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From r..@covalent.net
Subject Re: cvs commit: apr/network_io/unix sendrecv.c
Date Fri, 22 Dec 2000 02:25:50 GMT

> Rather than waiting for IO to be possible, doesn't the sendfile() return the
> number of bytes written? In other words, you would get EAGAIN *and* bytes
> written. Thus, you know not to send that data again.
> Seems like that would save a syscall for calls with timeout > 0.

There are a couple of problems with that.  If we know that some data has
been sent, then we have to figure out when that data ends, and re-send
from that location.  This duplicates logic that is already necessary in
the actual application.

The other option is to just try the sendfile, and if it sends anything,
just return, but if it doesn't then do the wait_or_timeout call.  This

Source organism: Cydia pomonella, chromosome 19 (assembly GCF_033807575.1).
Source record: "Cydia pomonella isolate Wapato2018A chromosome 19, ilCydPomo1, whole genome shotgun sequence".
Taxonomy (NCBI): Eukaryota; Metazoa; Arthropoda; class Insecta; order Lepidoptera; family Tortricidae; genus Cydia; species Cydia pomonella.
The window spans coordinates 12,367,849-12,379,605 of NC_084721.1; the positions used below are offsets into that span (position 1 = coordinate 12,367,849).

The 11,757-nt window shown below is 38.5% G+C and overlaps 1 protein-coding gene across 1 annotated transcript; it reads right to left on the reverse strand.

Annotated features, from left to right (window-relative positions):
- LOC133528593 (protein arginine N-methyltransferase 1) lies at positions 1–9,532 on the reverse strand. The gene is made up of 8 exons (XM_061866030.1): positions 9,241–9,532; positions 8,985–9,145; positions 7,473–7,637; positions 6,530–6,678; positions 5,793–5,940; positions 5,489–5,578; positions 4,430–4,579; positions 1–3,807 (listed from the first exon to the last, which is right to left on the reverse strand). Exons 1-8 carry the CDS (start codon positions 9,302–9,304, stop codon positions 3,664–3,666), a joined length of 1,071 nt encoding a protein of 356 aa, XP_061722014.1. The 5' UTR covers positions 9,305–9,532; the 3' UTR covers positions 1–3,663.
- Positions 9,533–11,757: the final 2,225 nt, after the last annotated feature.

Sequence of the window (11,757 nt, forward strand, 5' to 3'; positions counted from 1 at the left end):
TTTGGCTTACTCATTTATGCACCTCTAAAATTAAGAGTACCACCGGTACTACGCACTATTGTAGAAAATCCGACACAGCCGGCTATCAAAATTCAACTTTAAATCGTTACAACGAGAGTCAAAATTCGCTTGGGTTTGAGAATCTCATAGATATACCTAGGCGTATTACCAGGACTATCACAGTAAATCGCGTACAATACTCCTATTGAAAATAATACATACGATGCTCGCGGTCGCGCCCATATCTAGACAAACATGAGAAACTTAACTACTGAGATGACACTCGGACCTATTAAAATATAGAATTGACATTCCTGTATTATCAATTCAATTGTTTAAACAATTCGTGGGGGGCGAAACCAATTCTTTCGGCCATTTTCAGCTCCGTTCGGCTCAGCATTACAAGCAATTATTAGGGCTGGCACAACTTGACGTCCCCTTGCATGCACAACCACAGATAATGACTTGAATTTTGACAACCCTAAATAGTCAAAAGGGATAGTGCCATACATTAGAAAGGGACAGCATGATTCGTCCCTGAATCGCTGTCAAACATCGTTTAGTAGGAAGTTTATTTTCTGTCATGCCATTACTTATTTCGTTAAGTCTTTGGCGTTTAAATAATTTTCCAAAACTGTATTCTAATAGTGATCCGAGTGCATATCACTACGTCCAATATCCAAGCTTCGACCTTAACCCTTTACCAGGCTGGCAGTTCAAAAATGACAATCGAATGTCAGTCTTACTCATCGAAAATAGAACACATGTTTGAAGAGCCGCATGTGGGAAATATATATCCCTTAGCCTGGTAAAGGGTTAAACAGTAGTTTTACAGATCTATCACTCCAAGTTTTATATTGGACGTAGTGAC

complicates the code a bit, and in the case where we can't send
immediately, we end up with an extra syscall instead of removing one.

Basically, the approach I chose leverages logic that the application must
have regardless, and it means two syscalls for all cases, instead of one
syscall if the socket is available to write to, and three if it isn't.

This is really a toss up, but I chose to do it this way.  I am willing to
be convinced that the other way is better though.


Ryan Bloom                        	rbb@apache.org
406 29th St.
San Francisco, CA 94131

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